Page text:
Wednesday, February 18, 2009

Bow Ornament Armored Cruiser New York

One of the most magnificent artifacts (and most certainly the largest) at the Hampton Roads Naval Museum is the bow ornament from the armored cruiser USS New York(ACR-2). The new steel hulled American warships built between the 1880s and early 1900s revitalized the Age of Sail tradition of bow ornaments. These ornaments were almost always used some type of patriotic/nationalist theme to them, typically with the American flag on a shield with gold trimmings around it.

But even by the day's standard, New York's ornament was extravagant. Notice the large gold eagle, mythical figures of Neptune and his court, Lady Justice is one side, Lady Liberty is on the other, and the large ribbon at the bottom with the word "EXCELSIOR" (the motto for the state of New York) written on it. The entire ornament was carved out of wood and is in remarkable shape considering New York's long service (over 40 years). Picture below is the cruiser with the ornament attahced.

Monday, February 9, 2009

USS Norfolk (DL-1)

This is the front third of the "destroyer leader" USS Norfolk, the lead ship in a new class of post-World War II destroyers. She was a great experiment. She new types of guns, a new type of anti-submarine warfare weapon (called "Weapon Alpha"), and a new hull design. For a destroyer, she was a large vessel (5,700 tons vs. 2,100 tons) as she was built on the hull lines of a light cruiser. Despite the size, her design is very pleasing on the eye and almost has a science fiction like feel to it.

However, like many experimental warships throughout the history of the Navy, Norfolk had many problems and was not a tremendous success. However, the lessons learned served the Fleet well in developing other future destroyer types.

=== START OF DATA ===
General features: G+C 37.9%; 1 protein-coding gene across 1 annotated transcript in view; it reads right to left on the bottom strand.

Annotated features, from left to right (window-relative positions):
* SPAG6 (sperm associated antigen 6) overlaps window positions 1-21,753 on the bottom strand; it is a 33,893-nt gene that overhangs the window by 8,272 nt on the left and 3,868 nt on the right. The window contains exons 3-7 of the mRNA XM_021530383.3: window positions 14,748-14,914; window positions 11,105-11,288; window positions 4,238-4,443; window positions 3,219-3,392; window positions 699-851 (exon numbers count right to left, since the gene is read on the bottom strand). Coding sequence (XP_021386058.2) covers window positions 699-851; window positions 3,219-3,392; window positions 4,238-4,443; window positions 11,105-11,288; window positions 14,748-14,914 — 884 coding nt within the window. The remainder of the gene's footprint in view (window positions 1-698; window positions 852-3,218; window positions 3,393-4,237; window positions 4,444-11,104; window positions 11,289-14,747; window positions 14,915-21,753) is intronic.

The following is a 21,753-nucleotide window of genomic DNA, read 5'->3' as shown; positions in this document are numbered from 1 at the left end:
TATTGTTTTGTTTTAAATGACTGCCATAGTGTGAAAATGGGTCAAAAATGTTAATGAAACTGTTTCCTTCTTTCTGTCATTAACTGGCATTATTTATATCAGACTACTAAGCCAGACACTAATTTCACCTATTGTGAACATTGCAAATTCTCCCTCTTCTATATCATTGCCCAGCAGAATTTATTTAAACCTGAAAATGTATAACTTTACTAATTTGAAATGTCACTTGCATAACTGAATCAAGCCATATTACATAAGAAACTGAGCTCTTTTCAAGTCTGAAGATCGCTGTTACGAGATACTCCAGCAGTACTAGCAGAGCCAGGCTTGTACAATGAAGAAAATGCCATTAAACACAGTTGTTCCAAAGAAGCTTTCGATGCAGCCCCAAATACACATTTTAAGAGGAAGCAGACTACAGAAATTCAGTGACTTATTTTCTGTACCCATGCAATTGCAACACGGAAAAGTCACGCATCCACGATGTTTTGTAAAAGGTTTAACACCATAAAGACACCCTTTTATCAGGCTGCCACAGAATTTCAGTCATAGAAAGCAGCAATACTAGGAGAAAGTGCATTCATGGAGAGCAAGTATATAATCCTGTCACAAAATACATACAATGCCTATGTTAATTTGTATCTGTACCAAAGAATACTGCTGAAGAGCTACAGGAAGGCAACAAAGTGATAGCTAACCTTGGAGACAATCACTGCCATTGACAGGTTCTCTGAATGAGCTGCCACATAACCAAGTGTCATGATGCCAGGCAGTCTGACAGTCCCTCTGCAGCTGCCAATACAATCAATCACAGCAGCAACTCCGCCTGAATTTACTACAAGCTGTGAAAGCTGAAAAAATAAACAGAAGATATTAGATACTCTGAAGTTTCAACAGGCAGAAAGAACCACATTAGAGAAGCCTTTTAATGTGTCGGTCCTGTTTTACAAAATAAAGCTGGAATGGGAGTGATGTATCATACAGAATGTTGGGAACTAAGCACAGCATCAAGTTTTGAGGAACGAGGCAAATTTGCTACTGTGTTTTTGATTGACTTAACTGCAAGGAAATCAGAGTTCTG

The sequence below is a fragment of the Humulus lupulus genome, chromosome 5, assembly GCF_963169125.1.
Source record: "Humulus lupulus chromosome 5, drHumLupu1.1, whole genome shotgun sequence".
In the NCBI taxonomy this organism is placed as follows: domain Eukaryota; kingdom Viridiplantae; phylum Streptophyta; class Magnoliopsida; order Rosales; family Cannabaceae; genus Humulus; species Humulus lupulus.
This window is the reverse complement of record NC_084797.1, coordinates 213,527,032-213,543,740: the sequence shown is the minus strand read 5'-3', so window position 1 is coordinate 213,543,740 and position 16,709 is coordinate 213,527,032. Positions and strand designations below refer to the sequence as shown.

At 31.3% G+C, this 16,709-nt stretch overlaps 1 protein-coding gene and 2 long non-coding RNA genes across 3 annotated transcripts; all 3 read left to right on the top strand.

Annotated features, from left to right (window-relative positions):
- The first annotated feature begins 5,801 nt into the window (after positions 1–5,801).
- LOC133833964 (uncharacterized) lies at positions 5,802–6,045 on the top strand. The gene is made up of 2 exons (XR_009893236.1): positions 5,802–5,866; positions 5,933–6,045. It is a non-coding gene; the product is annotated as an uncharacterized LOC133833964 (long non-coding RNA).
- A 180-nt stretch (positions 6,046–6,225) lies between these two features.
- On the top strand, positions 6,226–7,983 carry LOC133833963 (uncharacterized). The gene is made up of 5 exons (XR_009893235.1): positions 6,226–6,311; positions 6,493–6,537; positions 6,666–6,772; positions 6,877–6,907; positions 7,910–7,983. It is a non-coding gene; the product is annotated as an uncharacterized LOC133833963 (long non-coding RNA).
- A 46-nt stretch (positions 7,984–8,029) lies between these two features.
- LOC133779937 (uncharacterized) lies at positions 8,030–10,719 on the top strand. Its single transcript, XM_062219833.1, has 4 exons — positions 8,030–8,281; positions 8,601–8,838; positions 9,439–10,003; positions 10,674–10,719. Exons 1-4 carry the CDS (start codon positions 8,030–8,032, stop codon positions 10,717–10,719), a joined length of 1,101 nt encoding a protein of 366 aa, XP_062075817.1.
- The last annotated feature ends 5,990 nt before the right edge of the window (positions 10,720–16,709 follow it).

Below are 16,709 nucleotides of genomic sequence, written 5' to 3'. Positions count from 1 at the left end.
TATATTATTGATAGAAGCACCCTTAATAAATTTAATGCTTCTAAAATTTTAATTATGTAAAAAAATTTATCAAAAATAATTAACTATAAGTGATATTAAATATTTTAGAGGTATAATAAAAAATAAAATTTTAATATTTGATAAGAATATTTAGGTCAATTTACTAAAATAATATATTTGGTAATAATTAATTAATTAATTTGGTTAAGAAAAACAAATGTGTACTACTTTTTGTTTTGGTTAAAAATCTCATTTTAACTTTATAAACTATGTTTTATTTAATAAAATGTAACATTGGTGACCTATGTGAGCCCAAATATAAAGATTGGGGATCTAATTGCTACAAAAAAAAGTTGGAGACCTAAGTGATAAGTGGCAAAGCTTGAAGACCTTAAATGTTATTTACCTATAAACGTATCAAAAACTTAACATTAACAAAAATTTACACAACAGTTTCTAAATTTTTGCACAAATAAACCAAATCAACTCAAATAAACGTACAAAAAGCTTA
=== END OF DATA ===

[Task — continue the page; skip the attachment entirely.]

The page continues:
Wednesday, February 4, 2009

Blacks in Blue Public Programming at HRNM

In February, the Hampton Roads Naval Museum is proud to offer programming on African-American Naval Heroes. Join us in the museum gallery as we explore the history of African-Americans in the U.S. Navy beginning with the Revolutionary War. Programs will run every Saturday in February beginning at 2:00 p.m. The lectures are free and open to the public.

Come and learn the extraordinary history of African American sailors and their triumphs through adversity at home and abroad.

The program will be located inside the museum gallery.

Tuesday, February 3, 2009

USS Dale (DD-5) in Richmond, VA

“At first the idea of building warships at this city was received with skepticism not to say ridicule, especially by the seashore cities," wrote the Richmond Dispatch in 1901. But Richmond, Virginia-native and industrialist William R. Trigg was out to prove the "seashore cities" wrong. Trigg set up the William R. Trigg Company on the James River in 1898. Shown here is the Torpedo Boat Destroyer Number 5, USS Dale, near completion by Trigg's workers. We are currently working on a Daybook article about the life and death of an ambitious attempt to build U.S. Naval warships hundreds of miles inland from the ocean.